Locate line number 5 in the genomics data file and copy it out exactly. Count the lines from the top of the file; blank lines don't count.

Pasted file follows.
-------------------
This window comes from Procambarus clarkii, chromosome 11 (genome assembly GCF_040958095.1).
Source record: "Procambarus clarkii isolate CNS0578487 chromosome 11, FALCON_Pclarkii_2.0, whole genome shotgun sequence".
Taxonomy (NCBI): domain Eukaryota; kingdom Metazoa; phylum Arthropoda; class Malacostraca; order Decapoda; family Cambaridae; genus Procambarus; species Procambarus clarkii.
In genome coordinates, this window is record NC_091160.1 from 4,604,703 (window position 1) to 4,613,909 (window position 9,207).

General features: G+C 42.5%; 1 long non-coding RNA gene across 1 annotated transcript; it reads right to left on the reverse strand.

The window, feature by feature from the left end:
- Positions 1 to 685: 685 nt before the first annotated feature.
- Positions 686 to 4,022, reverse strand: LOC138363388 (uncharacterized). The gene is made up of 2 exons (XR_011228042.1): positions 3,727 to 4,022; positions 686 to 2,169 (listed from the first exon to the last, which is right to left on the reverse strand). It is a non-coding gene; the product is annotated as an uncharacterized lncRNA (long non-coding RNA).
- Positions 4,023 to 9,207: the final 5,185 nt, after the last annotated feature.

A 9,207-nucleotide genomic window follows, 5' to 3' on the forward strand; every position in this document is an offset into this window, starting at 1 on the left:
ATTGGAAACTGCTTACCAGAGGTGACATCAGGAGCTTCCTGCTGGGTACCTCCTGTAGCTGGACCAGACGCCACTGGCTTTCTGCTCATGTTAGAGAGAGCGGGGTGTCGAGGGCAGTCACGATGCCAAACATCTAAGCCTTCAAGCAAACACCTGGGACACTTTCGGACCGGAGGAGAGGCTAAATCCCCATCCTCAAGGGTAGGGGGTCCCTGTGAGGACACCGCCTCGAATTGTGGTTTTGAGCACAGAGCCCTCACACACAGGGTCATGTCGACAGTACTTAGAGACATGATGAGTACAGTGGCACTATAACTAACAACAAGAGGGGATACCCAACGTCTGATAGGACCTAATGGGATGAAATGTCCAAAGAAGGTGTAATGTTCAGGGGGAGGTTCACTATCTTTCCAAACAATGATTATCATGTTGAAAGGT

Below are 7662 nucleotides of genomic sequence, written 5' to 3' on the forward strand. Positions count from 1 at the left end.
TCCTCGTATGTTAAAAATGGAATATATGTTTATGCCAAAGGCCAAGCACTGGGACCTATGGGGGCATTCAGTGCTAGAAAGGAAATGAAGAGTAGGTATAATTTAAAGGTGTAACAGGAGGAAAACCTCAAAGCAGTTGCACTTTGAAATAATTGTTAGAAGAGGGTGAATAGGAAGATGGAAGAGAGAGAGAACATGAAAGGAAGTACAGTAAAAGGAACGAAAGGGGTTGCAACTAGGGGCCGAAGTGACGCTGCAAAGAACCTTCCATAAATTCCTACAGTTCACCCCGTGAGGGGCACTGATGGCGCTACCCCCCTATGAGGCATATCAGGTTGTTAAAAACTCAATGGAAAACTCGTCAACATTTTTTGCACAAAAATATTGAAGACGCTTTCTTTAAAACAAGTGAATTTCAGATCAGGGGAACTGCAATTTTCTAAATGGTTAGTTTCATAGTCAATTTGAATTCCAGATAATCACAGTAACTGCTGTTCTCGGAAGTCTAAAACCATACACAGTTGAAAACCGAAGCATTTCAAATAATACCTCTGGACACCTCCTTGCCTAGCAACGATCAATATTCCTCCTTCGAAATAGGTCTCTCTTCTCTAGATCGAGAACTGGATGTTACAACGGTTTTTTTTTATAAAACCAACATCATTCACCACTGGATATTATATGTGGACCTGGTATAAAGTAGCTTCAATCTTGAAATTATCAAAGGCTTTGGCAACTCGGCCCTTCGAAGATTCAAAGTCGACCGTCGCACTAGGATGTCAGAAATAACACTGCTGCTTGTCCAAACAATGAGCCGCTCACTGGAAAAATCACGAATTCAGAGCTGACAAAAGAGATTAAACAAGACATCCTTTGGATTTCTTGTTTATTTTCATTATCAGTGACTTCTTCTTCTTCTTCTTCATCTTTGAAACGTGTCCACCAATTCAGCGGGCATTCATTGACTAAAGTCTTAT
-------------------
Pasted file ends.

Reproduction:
General features: G+C 42.5%; 1 long non-coding RNA gene across 1 annotated transcript; it reads right to left on the reverse strand.